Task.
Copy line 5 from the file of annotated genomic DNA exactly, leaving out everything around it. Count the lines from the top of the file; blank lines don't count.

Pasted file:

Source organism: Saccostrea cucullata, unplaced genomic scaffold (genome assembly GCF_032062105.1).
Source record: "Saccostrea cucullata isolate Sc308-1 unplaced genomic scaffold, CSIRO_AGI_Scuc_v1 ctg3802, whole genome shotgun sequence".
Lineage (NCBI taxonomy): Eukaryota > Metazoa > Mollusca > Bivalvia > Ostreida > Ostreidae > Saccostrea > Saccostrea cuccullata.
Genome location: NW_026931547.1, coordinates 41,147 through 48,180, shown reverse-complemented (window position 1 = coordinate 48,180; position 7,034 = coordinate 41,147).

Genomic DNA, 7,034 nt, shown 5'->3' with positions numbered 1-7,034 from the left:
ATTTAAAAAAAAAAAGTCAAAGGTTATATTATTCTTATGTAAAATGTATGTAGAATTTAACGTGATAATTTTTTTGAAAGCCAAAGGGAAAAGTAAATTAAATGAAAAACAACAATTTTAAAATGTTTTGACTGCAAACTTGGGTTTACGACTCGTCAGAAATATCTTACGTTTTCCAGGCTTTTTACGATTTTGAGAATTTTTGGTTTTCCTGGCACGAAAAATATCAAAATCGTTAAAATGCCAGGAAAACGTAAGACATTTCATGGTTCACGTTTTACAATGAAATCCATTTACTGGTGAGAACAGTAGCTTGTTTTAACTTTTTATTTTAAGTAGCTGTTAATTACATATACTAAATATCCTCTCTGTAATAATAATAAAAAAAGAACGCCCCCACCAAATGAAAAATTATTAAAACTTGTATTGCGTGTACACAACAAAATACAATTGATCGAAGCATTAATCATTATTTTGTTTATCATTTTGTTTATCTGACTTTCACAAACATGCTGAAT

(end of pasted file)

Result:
Genomic DNA, 7,034 nt, shown 5'->3' with positions numbered 1-7,034 from the left: